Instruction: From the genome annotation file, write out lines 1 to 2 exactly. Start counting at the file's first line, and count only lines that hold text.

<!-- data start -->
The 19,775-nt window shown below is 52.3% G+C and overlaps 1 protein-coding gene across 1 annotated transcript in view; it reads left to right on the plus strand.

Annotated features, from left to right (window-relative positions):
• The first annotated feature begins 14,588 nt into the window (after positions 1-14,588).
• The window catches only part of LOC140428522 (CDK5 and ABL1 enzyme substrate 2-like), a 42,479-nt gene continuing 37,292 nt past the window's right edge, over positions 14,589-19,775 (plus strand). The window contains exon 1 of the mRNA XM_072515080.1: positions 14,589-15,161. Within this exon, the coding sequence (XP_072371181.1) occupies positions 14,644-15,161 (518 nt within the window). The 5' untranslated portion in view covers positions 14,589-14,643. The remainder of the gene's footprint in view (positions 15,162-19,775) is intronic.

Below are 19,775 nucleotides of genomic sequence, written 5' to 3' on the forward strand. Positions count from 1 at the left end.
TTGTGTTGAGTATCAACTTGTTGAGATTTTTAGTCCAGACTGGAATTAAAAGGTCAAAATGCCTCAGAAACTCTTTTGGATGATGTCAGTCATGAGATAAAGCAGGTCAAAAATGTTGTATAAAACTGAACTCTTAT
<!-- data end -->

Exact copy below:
The 19,775-nt window shown below is 52.3% G+C and overlaps 1 protein-coding gene across 1 annotated transcript in view; it reads left to right on the plus strand.

Annotated features, from left to right (window-relative positions):